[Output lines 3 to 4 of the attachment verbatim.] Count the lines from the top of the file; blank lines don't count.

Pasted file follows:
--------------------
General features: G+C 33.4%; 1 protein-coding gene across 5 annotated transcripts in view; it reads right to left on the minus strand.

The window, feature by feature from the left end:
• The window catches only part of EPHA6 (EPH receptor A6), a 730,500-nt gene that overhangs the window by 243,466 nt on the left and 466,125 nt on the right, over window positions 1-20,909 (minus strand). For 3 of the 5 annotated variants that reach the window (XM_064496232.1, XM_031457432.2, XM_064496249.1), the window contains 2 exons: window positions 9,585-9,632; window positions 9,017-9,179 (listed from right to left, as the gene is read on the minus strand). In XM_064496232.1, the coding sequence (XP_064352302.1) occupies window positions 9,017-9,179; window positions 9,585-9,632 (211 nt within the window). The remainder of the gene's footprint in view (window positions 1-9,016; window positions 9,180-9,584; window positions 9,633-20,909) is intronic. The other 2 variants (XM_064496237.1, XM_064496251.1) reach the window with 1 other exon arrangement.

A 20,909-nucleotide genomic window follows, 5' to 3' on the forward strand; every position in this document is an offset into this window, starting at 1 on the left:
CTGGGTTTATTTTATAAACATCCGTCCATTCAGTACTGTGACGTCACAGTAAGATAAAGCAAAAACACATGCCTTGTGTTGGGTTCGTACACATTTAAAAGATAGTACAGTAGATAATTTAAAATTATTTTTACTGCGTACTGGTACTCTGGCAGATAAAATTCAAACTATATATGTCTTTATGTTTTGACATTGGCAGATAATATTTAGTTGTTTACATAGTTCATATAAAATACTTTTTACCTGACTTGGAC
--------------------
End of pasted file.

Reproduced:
• The window catches only part of EPHA6 (EPH receptor A6), a 730,500-nt gene that overhangs the window by 243,466 nt on the left and 466,125 nt on the right, over window positions 1-20,909 (minus strand). For 3 of the 5 annotated variants that reach the window (XM_064496232.1, XM_031457432.2, XM_064496249.1), the window contains 2 exons: window positions 9,585-9,632; window positions 9,017-9,179 (listed from right to left, as the gene is read on the minus strand). In XM_064496232.1, the coding sequence (XP_064352302.1) occupies window positions 9,017-9,179; window positions 9,585-9,632 (211 nt within the window). The remainder of the gene's footprint in view (window positions 1-9,016; window positions 9,180-9,584; window positions 9,633-20,909) is intronic. The other 2 variants (XM_064496237.1, XM_064496251.1) reach the window with 1 other exon arrangement.

A 20,909-nucleotide genomic window follows, 5' to 3' on the forward strand; every position in this document is an offset into this window, starting at 1 on the left: